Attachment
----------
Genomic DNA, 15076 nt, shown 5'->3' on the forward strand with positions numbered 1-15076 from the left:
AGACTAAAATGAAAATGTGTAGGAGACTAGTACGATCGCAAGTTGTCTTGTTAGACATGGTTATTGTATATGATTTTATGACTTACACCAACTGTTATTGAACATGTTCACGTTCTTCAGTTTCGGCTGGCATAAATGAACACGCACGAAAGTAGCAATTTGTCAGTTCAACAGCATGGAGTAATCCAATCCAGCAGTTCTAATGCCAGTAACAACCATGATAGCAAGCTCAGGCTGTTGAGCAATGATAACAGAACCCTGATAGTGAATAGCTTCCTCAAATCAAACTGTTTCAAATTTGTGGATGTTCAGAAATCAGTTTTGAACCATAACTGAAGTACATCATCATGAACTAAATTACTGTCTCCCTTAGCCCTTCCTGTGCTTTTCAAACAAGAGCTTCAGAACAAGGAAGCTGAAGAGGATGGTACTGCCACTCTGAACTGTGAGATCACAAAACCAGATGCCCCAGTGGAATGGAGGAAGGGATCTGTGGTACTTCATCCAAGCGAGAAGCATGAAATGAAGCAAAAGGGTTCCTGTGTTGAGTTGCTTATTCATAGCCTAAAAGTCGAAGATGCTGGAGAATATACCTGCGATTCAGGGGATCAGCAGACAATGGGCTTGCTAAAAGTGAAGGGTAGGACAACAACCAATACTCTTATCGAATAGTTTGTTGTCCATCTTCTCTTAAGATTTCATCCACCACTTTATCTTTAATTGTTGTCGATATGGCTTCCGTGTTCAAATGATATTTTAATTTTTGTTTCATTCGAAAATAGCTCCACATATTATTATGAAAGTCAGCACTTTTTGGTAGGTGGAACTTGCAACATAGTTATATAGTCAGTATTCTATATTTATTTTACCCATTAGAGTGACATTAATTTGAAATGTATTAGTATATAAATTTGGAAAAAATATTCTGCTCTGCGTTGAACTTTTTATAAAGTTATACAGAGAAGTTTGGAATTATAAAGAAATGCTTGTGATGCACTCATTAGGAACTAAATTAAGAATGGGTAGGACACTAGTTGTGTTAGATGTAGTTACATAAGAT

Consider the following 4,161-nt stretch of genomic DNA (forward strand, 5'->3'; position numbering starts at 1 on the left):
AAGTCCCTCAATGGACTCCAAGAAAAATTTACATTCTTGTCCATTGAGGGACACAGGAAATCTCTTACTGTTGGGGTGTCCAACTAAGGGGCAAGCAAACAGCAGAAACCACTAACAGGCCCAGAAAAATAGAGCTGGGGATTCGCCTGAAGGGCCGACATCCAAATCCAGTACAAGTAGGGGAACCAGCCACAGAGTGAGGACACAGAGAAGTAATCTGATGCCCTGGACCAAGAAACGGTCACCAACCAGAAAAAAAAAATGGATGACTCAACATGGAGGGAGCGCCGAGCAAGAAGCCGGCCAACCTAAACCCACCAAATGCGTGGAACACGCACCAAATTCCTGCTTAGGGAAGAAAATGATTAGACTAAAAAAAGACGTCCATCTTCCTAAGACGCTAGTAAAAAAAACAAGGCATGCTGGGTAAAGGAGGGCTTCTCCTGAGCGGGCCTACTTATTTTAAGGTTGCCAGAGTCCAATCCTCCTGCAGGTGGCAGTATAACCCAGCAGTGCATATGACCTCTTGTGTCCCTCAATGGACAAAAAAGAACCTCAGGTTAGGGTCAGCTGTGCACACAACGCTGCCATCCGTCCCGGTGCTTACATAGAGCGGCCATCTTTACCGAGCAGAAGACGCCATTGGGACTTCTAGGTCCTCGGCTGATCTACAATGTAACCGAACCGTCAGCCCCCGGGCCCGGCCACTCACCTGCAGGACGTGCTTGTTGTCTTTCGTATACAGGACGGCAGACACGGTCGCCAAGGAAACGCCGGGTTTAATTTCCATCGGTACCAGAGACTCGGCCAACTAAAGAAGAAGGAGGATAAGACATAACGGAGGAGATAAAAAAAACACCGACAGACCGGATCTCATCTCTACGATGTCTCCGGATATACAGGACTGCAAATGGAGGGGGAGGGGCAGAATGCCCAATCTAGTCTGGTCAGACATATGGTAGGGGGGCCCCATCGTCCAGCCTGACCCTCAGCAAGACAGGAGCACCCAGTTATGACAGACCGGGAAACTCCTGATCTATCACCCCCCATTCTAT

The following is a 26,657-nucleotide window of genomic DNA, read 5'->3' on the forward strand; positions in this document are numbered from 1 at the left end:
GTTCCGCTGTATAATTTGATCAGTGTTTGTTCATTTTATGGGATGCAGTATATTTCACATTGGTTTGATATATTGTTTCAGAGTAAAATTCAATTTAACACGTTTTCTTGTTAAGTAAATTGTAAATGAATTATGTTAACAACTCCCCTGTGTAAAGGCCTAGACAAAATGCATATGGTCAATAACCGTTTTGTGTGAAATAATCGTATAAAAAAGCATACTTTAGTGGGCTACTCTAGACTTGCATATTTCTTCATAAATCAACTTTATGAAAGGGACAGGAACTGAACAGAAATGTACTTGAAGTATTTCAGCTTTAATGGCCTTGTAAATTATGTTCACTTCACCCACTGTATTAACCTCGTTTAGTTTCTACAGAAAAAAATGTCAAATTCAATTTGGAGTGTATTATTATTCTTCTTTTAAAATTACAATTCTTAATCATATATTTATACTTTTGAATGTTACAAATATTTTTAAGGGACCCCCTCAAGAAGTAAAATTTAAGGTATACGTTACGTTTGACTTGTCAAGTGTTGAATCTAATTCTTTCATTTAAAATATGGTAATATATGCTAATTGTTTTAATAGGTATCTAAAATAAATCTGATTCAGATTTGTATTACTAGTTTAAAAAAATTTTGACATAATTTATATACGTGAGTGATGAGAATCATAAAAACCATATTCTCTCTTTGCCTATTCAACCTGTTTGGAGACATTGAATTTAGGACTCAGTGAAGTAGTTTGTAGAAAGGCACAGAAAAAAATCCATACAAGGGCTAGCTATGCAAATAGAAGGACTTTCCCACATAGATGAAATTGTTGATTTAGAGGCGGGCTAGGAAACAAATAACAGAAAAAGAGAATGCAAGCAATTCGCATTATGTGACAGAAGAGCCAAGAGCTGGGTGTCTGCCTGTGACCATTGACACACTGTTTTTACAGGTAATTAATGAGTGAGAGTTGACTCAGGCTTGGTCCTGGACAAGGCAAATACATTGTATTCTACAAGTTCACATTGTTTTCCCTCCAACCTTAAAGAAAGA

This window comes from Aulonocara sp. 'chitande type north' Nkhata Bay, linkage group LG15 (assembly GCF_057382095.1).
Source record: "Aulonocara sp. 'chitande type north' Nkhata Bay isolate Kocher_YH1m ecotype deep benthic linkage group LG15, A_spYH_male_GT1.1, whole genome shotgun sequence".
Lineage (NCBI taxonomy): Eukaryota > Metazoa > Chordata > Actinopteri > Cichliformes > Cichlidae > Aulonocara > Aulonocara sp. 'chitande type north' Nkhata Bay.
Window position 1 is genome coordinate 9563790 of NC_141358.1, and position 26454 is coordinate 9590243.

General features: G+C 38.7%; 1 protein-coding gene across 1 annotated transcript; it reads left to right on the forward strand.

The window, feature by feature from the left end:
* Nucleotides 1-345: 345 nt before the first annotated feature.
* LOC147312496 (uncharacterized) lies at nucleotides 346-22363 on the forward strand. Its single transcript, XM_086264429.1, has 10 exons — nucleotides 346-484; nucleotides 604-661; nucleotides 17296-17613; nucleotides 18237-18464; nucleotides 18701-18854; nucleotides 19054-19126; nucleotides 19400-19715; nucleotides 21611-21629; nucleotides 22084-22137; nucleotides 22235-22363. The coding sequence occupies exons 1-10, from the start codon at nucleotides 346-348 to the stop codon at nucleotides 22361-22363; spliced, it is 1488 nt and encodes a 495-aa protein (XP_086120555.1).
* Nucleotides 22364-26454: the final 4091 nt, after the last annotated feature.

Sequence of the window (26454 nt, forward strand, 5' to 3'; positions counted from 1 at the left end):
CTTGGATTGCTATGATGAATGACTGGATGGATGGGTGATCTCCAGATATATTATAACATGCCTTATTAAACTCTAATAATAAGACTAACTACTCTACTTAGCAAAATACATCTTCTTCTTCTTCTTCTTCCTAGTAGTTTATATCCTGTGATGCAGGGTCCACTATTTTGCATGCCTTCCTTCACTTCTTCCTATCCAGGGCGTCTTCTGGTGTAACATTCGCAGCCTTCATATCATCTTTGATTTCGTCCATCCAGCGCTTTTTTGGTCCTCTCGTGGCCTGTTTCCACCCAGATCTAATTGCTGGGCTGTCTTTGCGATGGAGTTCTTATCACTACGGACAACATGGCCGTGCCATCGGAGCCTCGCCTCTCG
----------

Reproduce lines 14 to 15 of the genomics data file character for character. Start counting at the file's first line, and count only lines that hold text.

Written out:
* LOC147312496 (uncharacterized) lies at nucleotides 346-22363 on the forward strand. Its single transcript, XM_086264429.1, has 10 exons — nucleotides 346-484; nucleotides 604-661; nucleotides 17296-17613; nucleotides 18237-18464; nucleotides 18701-18854; nucleotides 19054-19126; nucleotides 19400-19715; nucleotides 21611-21629; nucleotides 22084-22137; nucleotides 22235-22363. The coding sequence occupies exons 1-10, from the start codon at nucleotides 346-348 to the stop codon at nucleotides 22361-22363; spliced, it is 1488 nt and encodes a 495-aa protein (XP_086120555.1).
* Nucleotides 22364-26454: the final 4091 nt, after the last annotated feature.